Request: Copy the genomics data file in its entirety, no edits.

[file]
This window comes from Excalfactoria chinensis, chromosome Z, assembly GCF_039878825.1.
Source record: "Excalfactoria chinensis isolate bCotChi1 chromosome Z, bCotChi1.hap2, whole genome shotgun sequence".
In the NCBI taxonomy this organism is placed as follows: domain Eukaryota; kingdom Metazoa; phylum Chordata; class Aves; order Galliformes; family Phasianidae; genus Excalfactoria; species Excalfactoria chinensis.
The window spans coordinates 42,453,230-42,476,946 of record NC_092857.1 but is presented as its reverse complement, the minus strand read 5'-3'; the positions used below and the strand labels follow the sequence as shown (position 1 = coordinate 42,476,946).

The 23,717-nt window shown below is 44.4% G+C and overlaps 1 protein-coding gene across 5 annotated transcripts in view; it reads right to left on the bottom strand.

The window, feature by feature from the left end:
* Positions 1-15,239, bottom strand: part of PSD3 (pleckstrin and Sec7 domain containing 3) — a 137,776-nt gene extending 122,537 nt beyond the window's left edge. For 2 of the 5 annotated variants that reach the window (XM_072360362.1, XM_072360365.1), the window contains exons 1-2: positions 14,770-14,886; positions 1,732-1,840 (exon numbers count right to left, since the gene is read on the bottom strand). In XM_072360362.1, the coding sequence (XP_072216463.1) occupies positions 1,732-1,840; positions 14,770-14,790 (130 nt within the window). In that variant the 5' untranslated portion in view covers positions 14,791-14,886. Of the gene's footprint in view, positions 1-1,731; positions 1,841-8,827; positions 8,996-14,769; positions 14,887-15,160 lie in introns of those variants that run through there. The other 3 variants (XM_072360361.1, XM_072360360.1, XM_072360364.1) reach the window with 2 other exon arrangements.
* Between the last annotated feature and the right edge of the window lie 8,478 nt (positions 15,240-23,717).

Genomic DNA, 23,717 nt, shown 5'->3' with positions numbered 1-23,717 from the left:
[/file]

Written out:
This window comes from Excalfactoria chinensis, chromosome Z, assembly GCF_039878825.1.
Source record: "Excalfactoria chinensis isolate bCotChi1 chromosome Z, bCotChi1.hap2, whole genome shotgun sequence".
In the NCBI taxonomy this organism is placed as follows: domain Eukaryota; kingdom Metazoa; phylum Chordata; class Aves; order Galliformes; family Phasianidae; genus Excalfactoria; species Excalfactoria chinensis.
The window spans coordinates 42,453,230-42,476,946 of record NC_092857.1 but is presented as its reverse complement, the minus strand read 5'-3'; the positions used below and the strand labels follow the sequence as shown (position 1 = coordinate 42,476,946).

The 23,717-nt window shown below is 44.4% G+C and overlaps 1 protein-coding gene across 5 annotated transcripts in view; it reads right to left on the bottom strand.

The window, feature by feature from the left end:
* Positions 1-15,239, bottom strand: part of PSD3 (pleckstrin and Sec7 domain containing 3) — a 137,776-nt gene extending 122,537 nt beyond the window's left edge. For 2 of the 5 annotated variants that reach the window (XM_072360362.1, XM_072360365.1), the window contains exons 1-2: positions 14,770-14,886; positions 1,732-1,840 (exon numbers count right to left, since the gene is read on the bottom strand). In XM_072360362.1, the coding sequence (XP_072216463.1) occupies positions 1,732-1,840; positions 14,770-14,790 (130 nt within the window). In that variant the 5' untranslated portion in view covers positions 14,791-14,886. Of the gene's footprint in view, positions 1-1,731; positions 1,841-8,827; positions 8,996-14,769; positions 14,887-15,160 lie in introns of those variants that run through there. The other 3 variants (XM_072360361.1, XM_072360360.1, XM_072360364.1) reach the window with 2 other exon arrangements.
* Between the last annotated feature and the right edge of the window lie 8,478 nt (positions 15,240-23,717).

Genomic DNA, 23,717 nt, shown 5'->3' with positions numbered 1-23,717 from the left: